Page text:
Mitigating risks

The best approach to minimizing the risk of sexual misconduct is to be proactive and remove opportunities for events to occur. Proactive measures include:

  • Educating the entire faculty on how to identify signs of sexual misconduct, understanding school policy on how to handle situations, and knowing local regulations and their state’s laws
  • Establishing a thorough screening and hiring practice for all staff and volunteers to vet any persons who may come in contact with students
  • Keeping all windows clear and unobstructed
  • Assigning hall monitors who can check halls, empty classrooms, stairwells, cafeterias, parking lots, and recreational areas
  • Establishing social media and technology policies to delineate what is considered appropriate channels and types of communication between teachers and students

Responding to allegations

As liability increases, so have claim settlements. Today, every jurisdiction has a different definition of child sexual abuse and different reporting rules. Failure to report an incident in a timely manner could result in repercussions against the school and individual in both civil and criminal courts. If allegations are brought against a school accusing it of negligent hiring, improper training and supervision, failure to report, negligent retention—consequences can reach into the millions of dollars.

Training faculty and staff of school policies that can affect child sexual abuse is critical. It should also include jurisdictional requirements so it is well understood how to identify improper behavior and what to do about it. This is important as some individuals may be hesitant to report potential abuse based on a gut feeling or suspicion.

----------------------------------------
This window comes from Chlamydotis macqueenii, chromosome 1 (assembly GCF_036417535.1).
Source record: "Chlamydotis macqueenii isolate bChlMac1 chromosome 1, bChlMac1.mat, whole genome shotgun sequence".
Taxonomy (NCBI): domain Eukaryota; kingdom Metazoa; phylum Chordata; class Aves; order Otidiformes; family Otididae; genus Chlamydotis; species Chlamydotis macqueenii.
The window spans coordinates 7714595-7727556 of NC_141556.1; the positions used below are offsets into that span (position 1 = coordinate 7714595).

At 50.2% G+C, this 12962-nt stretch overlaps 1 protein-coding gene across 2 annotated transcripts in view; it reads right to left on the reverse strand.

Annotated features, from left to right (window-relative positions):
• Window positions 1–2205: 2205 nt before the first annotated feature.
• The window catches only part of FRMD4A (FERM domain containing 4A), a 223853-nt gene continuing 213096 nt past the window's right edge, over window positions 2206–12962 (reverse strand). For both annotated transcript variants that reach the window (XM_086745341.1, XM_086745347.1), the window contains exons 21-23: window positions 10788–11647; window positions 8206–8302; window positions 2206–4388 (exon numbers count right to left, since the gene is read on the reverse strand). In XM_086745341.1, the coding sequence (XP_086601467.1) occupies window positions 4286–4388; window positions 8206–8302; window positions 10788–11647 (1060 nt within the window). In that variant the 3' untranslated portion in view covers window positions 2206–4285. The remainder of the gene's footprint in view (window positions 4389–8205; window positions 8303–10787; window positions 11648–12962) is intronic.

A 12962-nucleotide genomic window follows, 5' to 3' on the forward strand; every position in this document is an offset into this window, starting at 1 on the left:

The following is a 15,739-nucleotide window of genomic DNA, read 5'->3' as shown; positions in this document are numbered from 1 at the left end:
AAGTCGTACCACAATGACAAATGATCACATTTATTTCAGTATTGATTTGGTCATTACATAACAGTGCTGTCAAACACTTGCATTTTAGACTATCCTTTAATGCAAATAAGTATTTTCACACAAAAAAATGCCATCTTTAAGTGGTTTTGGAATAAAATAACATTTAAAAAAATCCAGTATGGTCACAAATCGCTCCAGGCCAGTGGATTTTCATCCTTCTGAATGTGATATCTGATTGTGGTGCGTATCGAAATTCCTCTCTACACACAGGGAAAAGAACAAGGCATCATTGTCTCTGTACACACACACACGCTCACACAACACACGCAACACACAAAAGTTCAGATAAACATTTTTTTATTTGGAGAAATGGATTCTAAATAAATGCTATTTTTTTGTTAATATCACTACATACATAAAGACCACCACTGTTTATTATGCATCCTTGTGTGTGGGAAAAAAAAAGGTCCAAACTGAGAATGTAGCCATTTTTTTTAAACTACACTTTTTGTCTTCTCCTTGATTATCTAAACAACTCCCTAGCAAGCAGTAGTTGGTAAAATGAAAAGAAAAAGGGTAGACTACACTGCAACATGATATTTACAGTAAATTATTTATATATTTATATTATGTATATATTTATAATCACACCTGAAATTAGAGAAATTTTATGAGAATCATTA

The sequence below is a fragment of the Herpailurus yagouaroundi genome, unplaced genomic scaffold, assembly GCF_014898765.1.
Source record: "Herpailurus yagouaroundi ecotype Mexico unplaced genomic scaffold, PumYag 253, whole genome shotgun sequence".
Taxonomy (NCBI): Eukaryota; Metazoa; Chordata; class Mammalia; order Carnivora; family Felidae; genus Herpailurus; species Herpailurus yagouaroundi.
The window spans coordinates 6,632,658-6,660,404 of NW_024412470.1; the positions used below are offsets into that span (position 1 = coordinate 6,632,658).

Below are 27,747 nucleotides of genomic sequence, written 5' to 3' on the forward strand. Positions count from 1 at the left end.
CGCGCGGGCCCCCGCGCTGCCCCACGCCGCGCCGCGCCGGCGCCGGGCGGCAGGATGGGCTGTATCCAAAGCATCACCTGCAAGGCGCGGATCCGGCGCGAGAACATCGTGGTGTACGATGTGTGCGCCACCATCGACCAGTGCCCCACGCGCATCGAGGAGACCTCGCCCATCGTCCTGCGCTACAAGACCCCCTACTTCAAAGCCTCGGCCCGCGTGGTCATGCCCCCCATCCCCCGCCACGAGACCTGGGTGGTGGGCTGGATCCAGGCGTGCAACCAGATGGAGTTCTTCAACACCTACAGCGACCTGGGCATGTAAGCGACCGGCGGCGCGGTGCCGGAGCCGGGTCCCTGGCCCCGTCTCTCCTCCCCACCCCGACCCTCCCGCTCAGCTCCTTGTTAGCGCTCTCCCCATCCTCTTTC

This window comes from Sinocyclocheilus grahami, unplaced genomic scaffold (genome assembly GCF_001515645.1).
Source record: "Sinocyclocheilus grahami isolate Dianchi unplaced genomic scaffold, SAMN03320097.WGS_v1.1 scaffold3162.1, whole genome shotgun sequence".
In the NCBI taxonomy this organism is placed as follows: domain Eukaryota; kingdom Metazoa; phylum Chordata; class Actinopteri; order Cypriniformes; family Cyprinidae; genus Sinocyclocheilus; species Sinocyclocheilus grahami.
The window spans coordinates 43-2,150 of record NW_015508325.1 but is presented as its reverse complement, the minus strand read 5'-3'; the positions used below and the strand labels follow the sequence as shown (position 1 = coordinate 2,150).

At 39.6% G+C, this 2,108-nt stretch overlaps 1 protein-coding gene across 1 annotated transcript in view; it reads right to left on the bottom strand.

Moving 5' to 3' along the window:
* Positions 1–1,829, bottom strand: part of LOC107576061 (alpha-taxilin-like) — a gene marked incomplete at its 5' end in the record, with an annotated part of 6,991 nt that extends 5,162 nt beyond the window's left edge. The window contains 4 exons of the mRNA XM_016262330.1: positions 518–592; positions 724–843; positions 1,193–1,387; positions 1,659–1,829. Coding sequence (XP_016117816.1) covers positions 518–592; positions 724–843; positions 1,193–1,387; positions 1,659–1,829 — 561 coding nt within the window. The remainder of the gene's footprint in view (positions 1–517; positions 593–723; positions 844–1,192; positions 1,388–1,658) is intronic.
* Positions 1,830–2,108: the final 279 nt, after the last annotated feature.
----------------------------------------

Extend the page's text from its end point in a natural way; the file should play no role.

“Don’t take allegations lightly,” says Deig. “Err on the side of the safety of the student and investigate every claim and report every allegation or suspicion of abuse.”

Partnering with the right insurer

Even the most careful institution can’t prevent every incident. For this reason, it’s imperative for schools to check their insurance coverage and partner with an insurer that knows the local legal and regulatory landscape and understands the unique exposures of schools and school districts.

Because liability issues and exposures often intertwine with sexual misconduct, the right insurer should also provide guidance to legal resources and training services to ensure compliance.

“We provide training and recommend the best resources that bring in legal counsel to advise on state regulations and how to respond to specific situations,” says Deig.

In addition to its own sexual misconduct coverage, a school should require third-party contractors who have access to and contact with children, to hold similar policies regarding sexual misconduct exposures. Keep in mind that standard general liability policies may not always include coverage for such claims.

To help, not only has Liberty Mutual designed specific sexual molestation and misconduct (SMM) coverage for schools, but our claim professionals are dedicated to youth-serving organizations and are well-versed in the exposure. The same goes for our assigned defense counsel. We also provide school teacher E&O and umbrella coverage in addition to its SMM policies. Partnering with Liberty Mutual‘s public entity team provides schools with the expertise to better understand their institution’s concerns, advise them on where they can limit their risk, and ultimately, help advocate for them when issues arise. Contact your Liberty Mutual representative for more information.

This website is general in nature, and is provided as a courtesy to you. Information is accurate to the best of Liberty Mutual’s knowledge, but companies and individuals should not rely on it to prevent and mitigate all risks as an explanation of coverage or benefits under an insurance policy. Consult your professional advisor regarding your particular facts and circumstance. By citing external authorities or linking to other websites, Liberty Mutual is not endorsing them.